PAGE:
According to him, the Restoration Centre of the NML is currently engaged in the conservation of various objects found next to the remains.

Participants on the 1863–1864 uprising sought to revive the former Polish-Lithuanian Commonwealth, which was annexed by Russia in 1795.

For the past century and a half, Lithuania has been attempting to discover the graves of the uprising leaders and participants but with no luck so far.

The sources available to historians suggest that the insurgents were slain in the Lukiškių Square in central Vilnius in 1863.

Over the years, Lithuanian archaeologists have carried our excavations in several Vilnius locations, including the Gediminas Hill and Lukiškių Square, but none has produced a breakthrough.

It was Wladyslaw Zahorski, an amateur Polish historian, who, in 1904, brought up the idea that the bodies of the rebels could have been put to rest on the Gediminas Hill.

Ostensibly, the historian had obtained a document revealing that most of the bodies were dumped in an undisclosed ditch, while the bodies of the uprising leaders, Zigmantas Sierakauskas and Konstantinas Kalinauskas, were hauled to a burial on the Gediminas Hill, controlled by the Russian Tsar’s Army.

However, the emergency maintenance works on the hill, following a precarious landslide in the beginning of the year, have given the research a new push.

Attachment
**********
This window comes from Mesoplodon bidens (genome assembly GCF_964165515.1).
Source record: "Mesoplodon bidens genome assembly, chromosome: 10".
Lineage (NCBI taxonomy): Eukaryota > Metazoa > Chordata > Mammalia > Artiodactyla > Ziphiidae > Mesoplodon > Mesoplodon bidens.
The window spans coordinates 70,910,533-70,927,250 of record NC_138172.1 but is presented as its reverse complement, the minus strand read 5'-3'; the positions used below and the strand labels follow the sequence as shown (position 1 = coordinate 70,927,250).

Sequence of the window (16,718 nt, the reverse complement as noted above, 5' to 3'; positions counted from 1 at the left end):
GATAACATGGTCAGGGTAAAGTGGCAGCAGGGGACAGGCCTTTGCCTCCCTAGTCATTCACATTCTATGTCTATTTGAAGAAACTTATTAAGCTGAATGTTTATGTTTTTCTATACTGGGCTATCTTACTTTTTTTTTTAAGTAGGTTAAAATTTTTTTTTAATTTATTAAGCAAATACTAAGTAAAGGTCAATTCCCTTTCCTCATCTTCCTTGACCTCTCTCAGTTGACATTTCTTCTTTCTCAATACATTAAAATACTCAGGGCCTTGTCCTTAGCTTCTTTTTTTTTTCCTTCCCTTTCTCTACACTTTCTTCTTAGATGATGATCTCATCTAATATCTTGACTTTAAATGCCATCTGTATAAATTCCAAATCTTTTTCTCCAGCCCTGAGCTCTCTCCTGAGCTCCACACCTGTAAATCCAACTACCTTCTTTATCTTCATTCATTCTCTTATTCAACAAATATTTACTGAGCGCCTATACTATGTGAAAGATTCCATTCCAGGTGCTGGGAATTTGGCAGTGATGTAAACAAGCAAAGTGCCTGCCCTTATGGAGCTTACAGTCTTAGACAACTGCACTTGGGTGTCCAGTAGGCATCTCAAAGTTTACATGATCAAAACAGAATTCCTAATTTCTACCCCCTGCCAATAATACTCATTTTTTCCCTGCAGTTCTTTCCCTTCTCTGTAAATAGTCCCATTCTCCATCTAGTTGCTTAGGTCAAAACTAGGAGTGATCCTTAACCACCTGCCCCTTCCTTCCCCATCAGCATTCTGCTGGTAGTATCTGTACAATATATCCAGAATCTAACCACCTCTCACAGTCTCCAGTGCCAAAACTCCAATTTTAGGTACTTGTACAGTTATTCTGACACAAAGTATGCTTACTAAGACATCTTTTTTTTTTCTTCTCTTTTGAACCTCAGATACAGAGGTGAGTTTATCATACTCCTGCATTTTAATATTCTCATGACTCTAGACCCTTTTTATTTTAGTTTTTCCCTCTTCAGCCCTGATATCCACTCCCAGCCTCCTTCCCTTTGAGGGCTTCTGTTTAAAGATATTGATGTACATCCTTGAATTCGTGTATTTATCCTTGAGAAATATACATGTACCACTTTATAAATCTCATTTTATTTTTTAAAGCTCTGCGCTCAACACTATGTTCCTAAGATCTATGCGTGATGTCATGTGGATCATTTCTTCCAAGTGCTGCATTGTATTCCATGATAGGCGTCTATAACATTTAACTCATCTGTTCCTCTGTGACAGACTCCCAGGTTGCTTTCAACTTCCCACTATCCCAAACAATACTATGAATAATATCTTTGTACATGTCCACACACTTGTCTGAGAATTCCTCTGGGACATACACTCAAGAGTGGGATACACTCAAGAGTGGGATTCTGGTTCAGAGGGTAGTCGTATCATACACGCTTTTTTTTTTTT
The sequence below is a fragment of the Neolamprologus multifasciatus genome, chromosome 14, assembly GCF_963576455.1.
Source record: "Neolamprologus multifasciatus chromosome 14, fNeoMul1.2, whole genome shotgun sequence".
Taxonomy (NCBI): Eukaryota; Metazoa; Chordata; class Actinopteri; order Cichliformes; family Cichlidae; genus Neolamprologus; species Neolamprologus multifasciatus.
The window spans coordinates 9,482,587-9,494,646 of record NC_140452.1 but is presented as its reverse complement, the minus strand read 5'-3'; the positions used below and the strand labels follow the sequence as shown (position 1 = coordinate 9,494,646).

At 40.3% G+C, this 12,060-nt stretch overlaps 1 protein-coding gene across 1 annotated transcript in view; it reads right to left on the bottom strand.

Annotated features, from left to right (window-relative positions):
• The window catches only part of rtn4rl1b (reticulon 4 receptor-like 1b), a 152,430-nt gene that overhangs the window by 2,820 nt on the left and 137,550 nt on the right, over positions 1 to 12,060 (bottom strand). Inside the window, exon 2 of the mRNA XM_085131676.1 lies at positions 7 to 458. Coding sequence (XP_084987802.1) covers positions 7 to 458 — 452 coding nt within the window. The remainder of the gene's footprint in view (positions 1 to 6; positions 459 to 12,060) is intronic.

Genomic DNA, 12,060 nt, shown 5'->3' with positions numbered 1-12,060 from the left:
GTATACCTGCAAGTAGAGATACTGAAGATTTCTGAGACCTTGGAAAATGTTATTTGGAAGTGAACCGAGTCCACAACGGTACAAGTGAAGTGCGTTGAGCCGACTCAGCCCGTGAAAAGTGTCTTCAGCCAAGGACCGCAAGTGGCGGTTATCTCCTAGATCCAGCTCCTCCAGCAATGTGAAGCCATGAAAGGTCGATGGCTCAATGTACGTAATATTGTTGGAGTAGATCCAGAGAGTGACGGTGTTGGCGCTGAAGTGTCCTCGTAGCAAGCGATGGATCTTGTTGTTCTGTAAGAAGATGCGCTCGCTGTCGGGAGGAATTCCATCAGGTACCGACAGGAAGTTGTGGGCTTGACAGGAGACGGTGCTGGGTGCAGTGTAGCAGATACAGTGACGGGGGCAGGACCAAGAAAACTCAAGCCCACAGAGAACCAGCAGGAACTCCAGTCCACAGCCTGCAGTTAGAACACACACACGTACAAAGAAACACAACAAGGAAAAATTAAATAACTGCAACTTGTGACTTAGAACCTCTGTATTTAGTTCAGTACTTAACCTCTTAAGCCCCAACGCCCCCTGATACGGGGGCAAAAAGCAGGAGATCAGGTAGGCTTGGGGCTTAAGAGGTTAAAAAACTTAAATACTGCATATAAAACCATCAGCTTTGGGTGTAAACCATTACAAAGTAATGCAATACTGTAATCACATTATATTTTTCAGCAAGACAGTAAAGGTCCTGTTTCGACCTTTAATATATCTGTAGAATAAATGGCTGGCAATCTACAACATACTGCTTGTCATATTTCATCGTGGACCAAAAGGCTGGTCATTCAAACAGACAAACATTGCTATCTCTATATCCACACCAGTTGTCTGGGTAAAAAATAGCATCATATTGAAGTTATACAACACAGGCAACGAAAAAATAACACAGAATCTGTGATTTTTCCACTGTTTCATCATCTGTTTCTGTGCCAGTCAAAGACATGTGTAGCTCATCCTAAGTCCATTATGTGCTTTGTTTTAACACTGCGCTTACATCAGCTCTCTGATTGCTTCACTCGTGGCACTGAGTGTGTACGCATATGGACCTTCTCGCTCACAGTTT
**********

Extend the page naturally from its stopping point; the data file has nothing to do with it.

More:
The landslide exposed a slew of larger bones and their fragments on the hill. And moreover: the archaeologists who rushed to the site unearthed more tell-tale signs of the burials of the historic uprising’s victims.

«In one of two graves, there was a single body in the coffin and, in the other, there were three male bodies, who were thrown one on another. Judging about the position of the hand bones in the first burial, it seems that the deceased man was laid with his hands tied; whereas in the second grave, only one of the bodies was buried that way. Notably, the bodies in the grave were covered with lime,» Arūnas Kalėjus, archaeologist and a senior official at Lithuania’s National Museum, told Lithuanian media.

Other strong evidence purporting the possible connection of the remains to the uprising participants are the pieces of clothing found in the graves.